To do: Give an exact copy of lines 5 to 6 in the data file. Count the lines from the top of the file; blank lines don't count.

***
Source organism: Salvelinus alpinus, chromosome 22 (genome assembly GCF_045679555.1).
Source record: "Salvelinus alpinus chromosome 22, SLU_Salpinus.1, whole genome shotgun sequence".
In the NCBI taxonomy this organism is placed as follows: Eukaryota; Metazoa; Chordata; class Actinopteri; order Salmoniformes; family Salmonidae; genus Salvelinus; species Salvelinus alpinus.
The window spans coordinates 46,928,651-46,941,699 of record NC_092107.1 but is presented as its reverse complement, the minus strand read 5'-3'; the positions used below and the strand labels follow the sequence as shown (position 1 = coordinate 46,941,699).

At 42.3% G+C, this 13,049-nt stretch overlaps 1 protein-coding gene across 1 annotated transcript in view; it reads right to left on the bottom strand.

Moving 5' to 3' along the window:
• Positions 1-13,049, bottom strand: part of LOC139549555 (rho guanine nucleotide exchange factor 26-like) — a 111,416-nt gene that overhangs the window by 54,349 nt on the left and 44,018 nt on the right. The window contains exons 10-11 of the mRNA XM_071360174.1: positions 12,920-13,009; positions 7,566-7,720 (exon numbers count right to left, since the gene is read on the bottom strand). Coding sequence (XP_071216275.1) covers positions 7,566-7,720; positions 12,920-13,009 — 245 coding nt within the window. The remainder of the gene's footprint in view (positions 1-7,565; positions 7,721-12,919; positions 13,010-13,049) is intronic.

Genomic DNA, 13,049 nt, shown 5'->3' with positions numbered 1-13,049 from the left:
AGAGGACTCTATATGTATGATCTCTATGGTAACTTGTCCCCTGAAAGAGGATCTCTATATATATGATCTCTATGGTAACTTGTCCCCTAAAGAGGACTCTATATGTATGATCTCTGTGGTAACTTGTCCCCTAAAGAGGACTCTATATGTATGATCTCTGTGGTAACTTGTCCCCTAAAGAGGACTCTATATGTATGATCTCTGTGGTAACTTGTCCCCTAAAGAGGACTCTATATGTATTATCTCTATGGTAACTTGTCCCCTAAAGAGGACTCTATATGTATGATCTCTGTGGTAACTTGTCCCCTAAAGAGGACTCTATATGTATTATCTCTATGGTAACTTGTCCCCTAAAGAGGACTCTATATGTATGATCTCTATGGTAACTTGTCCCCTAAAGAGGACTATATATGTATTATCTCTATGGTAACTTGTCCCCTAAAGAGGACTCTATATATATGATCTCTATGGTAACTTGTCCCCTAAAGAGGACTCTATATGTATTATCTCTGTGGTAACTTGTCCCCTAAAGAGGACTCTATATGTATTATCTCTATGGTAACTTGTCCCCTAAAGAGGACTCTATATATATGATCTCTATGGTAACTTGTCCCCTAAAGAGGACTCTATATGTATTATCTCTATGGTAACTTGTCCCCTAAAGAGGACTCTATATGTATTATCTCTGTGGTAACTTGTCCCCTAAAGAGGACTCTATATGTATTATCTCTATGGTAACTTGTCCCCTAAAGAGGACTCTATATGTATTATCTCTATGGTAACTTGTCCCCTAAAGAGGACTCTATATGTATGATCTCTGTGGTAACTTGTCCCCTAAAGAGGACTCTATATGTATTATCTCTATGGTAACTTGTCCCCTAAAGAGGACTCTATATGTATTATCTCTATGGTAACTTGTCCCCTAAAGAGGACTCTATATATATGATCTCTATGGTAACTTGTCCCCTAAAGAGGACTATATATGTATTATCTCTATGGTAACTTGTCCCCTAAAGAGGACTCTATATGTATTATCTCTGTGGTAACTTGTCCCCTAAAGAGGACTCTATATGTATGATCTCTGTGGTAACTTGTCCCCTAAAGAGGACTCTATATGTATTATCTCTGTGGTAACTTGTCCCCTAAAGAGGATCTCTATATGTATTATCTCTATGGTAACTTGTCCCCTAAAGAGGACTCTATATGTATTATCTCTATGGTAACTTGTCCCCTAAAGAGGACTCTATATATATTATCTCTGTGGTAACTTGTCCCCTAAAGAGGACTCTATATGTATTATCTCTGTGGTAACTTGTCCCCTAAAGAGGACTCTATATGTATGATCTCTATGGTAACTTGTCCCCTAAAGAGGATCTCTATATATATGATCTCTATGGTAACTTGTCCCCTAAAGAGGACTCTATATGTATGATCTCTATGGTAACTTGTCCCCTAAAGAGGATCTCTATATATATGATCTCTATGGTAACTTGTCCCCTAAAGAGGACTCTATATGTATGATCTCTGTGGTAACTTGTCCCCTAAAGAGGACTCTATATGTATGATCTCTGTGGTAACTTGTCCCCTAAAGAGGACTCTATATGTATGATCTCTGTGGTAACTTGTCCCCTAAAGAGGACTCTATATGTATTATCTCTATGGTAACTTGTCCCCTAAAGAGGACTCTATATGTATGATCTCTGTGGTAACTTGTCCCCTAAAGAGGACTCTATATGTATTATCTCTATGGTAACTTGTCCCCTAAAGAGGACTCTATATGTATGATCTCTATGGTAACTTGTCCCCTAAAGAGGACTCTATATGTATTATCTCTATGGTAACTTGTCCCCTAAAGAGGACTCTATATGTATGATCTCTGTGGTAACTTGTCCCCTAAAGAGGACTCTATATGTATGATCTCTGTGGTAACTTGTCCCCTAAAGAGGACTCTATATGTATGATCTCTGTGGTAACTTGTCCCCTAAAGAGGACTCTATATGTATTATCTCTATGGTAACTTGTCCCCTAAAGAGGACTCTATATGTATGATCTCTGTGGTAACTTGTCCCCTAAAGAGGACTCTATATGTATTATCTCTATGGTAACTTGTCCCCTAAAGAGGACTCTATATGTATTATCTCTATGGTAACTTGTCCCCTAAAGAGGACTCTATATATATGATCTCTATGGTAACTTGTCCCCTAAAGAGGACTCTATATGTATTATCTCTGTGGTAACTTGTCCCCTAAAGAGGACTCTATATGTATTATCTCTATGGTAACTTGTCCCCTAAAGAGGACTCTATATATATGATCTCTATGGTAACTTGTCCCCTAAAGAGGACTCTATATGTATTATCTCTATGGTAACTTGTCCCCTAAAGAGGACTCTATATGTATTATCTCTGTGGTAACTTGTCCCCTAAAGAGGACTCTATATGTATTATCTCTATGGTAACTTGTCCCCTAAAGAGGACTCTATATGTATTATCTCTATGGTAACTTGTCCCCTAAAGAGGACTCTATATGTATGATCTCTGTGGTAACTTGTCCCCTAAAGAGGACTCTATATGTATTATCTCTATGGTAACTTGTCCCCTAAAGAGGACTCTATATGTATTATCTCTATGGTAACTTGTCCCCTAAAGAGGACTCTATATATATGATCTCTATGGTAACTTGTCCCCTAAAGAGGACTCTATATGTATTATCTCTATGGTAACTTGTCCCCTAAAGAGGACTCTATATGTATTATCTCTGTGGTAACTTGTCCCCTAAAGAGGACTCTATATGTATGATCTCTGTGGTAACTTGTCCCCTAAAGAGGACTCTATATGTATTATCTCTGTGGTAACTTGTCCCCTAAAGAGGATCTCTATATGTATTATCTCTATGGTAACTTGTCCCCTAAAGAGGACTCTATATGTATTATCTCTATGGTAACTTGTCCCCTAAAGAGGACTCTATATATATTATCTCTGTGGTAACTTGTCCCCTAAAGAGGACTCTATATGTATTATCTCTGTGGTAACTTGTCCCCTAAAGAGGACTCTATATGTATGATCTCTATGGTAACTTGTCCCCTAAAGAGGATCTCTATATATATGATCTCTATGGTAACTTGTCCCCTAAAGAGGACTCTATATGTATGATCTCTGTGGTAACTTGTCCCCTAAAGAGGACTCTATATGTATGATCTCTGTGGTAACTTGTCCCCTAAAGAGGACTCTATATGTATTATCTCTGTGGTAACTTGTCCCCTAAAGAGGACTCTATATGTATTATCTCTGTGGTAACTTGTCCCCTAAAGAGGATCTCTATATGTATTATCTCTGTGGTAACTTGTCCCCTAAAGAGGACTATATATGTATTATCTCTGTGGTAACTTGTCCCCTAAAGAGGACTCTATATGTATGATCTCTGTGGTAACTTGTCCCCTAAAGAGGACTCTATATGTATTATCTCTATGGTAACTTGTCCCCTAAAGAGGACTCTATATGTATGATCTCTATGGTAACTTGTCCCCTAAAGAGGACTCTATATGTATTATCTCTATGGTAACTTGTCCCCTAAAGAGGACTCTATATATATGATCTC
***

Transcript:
At 42.3% G+C, this 13,049-nt stretch overlaps 1 protein-coding gene across 1 annotated transcript in view; it reads right to left on the bottom strand.

Moving 5' to 3' along the window: